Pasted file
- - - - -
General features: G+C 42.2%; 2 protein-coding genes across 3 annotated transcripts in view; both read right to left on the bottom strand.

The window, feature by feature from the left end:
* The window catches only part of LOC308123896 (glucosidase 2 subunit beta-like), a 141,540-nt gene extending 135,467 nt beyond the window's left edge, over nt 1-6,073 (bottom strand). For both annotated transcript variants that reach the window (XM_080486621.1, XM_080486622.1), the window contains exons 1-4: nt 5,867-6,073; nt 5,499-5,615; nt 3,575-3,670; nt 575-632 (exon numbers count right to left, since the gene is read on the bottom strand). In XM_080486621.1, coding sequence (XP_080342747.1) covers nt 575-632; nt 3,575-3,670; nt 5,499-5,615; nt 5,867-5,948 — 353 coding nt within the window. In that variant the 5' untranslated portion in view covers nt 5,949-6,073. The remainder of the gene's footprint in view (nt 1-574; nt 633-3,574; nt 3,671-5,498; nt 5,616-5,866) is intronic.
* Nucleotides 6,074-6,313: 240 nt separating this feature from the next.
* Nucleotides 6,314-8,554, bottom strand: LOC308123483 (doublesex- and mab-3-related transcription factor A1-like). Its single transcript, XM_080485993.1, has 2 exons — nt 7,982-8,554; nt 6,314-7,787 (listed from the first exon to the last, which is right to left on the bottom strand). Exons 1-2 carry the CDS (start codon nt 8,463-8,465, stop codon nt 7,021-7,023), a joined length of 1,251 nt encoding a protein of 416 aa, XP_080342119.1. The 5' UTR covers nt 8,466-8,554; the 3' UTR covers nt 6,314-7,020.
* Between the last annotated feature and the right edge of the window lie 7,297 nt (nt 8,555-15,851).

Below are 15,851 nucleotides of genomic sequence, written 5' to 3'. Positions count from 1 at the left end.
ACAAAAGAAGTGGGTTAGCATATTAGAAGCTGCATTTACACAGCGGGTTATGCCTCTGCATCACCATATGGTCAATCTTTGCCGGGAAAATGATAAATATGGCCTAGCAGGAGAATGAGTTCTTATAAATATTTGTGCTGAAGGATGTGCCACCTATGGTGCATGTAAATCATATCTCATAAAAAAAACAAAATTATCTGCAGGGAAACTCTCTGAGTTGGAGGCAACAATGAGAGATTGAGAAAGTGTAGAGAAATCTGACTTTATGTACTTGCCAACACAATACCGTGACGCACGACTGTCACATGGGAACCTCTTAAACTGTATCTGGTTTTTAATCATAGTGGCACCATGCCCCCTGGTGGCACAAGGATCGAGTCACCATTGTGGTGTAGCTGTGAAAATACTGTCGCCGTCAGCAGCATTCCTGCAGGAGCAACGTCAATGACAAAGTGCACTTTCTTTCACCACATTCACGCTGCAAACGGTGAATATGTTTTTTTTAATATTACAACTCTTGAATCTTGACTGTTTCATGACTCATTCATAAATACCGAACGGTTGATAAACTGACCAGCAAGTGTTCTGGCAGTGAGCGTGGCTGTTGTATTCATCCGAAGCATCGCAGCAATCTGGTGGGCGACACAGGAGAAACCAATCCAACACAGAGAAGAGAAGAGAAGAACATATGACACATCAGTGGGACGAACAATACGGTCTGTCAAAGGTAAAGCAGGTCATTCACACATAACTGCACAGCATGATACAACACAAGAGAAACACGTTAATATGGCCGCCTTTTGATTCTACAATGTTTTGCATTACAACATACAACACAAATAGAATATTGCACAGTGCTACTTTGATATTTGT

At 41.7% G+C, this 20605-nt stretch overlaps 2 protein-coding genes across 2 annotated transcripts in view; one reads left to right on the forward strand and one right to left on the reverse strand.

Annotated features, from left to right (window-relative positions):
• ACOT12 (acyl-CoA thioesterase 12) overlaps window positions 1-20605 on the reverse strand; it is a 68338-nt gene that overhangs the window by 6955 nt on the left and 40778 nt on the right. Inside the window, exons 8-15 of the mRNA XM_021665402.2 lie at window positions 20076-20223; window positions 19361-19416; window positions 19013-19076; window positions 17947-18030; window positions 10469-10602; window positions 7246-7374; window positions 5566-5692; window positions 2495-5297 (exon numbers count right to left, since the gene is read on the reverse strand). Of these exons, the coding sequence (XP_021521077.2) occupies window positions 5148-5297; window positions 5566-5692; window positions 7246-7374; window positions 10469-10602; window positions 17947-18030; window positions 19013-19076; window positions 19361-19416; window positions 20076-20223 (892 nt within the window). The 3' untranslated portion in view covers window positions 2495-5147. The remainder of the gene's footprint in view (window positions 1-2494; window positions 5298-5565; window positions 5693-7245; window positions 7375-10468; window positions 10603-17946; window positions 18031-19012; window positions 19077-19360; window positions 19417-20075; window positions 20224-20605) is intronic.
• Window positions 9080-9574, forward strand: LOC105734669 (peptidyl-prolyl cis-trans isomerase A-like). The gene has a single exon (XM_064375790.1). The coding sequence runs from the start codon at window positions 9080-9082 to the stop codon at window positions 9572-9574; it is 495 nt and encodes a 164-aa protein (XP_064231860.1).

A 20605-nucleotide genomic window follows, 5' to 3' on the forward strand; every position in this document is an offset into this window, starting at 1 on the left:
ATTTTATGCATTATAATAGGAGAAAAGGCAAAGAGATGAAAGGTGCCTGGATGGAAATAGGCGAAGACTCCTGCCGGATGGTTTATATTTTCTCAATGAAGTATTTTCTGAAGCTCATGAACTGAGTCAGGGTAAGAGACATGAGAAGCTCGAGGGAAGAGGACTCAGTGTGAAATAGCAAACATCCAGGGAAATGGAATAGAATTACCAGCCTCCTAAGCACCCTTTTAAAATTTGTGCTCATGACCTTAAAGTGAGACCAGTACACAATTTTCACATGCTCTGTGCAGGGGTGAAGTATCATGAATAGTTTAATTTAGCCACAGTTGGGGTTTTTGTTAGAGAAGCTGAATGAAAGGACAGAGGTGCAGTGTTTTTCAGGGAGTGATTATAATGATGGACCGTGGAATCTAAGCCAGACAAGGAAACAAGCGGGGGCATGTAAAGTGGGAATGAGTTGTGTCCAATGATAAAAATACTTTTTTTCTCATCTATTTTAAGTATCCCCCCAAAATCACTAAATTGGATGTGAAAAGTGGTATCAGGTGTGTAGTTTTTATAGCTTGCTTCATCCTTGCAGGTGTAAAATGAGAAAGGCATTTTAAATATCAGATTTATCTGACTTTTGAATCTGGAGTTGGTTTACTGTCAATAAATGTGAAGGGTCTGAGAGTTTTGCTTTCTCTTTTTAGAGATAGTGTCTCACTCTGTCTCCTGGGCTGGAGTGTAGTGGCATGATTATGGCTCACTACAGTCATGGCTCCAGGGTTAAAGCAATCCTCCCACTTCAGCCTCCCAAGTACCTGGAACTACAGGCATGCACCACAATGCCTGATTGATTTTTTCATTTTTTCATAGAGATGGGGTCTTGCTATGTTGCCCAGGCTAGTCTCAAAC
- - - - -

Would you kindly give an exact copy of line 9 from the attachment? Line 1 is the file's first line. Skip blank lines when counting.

At 41.7% G+C, this 20605-nt stretch overlaps 2 protein-coding genes across 2 annotated transcripts in view; one reads left to right on the forward strand and one right to left on the reverse strand.